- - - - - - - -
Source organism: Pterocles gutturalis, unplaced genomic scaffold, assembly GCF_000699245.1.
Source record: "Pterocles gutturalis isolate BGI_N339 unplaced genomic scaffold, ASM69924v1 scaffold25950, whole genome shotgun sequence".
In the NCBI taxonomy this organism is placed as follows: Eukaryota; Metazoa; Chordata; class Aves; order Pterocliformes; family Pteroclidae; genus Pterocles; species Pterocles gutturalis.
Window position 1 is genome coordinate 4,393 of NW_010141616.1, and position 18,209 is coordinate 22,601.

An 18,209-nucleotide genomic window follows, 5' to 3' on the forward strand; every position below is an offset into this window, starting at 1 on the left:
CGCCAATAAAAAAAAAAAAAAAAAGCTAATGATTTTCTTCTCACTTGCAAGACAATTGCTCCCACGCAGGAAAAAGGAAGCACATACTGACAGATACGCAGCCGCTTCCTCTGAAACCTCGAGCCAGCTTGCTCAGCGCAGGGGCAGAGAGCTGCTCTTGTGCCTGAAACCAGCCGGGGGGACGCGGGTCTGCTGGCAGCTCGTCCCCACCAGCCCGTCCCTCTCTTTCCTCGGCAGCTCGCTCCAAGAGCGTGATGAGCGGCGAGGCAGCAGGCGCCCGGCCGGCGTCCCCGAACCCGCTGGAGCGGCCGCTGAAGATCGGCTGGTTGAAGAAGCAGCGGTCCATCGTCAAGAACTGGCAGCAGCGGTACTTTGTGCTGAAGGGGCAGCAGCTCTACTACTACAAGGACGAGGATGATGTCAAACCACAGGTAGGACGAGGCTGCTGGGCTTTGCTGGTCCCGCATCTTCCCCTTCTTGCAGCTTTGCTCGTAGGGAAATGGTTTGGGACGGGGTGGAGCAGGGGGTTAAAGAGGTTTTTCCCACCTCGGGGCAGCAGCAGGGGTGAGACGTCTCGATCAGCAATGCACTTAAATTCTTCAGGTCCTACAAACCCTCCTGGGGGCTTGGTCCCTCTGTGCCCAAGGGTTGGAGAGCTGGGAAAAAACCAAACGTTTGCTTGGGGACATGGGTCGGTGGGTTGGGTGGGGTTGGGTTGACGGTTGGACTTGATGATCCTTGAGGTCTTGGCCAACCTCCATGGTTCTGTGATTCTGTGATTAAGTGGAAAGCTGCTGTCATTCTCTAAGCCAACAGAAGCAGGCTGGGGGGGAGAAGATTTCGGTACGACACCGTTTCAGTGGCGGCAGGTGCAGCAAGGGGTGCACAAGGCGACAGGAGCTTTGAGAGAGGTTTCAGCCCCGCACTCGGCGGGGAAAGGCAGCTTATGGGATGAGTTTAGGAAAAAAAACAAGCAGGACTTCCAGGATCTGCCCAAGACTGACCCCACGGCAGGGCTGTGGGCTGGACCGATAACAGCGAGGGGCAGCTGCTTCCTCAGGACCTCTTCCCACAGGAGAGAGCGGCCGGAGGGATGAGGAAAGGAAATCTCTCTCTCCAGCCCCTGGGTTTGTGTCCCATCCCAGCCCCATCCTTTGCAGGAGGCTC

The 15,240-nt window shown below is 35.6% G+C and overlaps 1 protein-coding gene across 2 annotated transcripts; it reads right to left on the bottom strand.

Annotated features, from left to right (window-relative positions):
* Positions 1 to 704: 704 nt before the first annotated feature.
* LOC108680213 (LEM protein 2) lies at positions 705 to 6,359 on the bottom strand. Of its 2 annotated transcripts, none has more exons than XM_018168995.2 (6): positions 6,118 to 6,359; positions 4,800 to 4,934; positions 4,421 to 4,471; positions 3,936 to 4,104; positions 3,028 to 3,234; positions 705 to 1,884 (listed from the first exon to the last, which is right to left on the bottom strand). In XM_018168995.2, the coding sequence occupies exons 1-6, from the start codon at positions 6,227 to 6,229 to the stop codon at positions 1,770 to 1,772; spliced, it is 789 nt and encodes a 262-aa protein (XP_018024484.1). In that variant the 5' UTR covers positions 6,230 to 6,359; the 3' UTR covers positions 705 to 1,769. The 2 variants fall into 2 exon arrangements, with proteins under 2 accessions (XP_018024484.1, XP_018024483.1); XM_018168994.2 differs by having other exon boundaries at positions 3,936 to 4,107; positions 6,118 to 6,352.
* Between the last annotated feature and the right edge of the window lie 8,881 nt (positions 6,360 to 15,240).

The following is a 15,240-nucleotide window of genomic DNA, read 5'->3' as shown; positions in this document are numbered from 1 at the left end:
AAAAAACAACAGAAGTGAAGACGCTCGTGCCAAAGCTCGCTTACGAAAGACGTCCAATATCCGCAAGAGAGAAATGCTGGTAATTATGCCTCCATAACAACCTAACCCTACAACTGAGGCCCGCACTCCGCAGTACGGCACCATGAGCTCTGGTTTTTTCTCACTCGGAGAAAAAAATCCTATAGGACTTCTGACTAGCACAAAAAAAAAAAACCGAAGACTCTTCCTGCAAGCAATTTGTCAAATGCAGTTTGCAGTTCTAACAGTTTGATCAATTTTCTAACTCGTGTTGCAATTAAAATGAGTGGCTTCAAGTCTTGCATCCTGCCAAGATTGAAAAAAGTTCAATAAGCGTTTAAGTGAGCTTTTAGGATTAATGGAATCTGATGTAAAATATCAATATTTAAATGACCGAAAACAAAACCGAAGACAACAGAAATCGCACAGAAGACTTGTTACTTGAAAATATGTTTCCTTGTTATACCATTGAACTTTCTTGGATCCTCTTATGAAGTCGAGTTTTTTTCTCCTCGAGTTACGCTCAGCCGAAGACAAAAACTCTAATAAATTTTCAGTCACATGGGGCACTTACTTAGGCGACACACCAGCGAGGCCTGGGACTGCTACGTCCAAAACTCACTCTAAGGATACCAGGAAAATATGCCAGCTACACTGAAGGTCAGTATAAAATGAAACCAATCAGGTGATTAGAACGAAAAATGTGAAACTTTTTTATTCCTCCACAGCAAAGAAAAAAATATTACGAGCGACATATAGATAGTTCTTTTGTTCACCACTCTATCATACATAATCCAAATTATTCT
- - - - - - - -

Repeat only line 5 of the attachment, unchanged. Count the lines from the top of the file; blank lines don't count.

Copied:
An 18,209-nucleotide genomic window follows, 5' to 3' on the forward strand; every position below is an offset into this window, starting at 1 on the left: